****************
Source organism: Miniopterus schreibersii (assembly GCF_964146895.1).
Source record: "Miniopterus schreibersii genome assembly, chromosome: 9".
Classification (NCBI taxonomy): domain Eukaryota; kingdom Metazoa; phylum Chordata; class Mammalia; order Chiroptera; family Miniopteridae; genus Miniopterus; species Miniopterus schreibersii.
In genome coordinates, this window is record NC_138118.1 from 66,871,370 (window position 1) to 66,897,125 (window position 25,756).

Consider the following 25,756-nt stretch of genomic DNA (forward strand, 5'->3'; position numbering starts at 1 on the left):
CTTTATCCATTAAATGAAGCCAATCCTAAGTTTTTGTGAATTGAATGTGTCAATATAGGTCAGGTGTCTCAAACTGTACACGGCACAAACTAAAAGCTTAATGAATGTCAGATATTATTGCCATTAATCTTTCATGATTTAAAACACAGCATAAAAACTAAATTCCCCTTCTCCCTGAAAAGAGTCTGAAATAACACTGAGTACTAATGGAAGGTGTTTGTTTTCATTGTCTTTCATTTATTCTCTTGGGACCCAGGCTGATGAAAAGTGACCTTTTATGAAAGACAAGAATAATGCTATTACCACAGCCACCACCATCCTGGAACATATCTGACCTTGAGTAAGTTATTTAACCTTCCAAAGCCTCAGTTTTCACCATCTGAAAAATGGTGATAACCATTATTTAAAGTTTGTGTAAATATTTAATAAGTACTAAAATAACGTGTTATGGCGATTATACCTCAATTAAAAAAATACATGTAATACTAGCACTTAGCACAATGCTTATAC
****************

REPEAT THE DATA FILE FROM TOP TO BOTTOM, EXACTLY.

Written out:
Source organism: Miniopterus schreibersii (assembly GCF_964146895.1).
Source record: "Miniopterus schreibersii genome assembly, chromosome: 9".
Classification (NCBI taxonomy): domain Eukaryota; kingdom Metazoa; phylum Chordata; class Mammalia; order Chiroptera; family Miniopteridae; genus Miniopterus; species Miniopterus schreibersii.
In genome coordinates, this window is record NC_138118.1 from 66,871,370 (window position 1) to 66,897,125 (window position 25,756).

Consider the following 25,756-nt stretch of genomic DNA (forward strand, 5'->3'; position numbering starts at 1 on the left):
CTTTATCCATTAAATGAAGCCAATCCTAAGTTTTTGTGAATTGAATGTGTCAATATAGGTCAGGTGTCTCAAACTGTACACGGCACAAACTAAAAGCTTAATGAATGTCAGATATTATTGCCATTAATCTTTCATGATTTAAAACACAGCATAAAAACTAAATTCCCCTTCTCCCTGAAAAGAGTCTGAAATAACACTGAGTACTAATGGAAGGTGTTTGTTTTCATTGTCTTTCATTTATTCTCTTGGGACCCAGGCTGATGAAAAGTGACCTTTTATGAAAGACAAGAATAATGCTATTACCACAGCCACCACCATCCTGGAACATATCTGACCTTGAGTAAGTTATTTAACCTTCCAAAGCCTCAGTTTTCACCATCTGAAAAATGGTGATAACCATTATTTAAAGTTTGTGTAAATATTTAATAAGTACTAAAATAACGTGTTATGGCGATTATACCTCAATTAAAAAAATACATGTAATACTAGCACTTAGCACAATGCTTATAC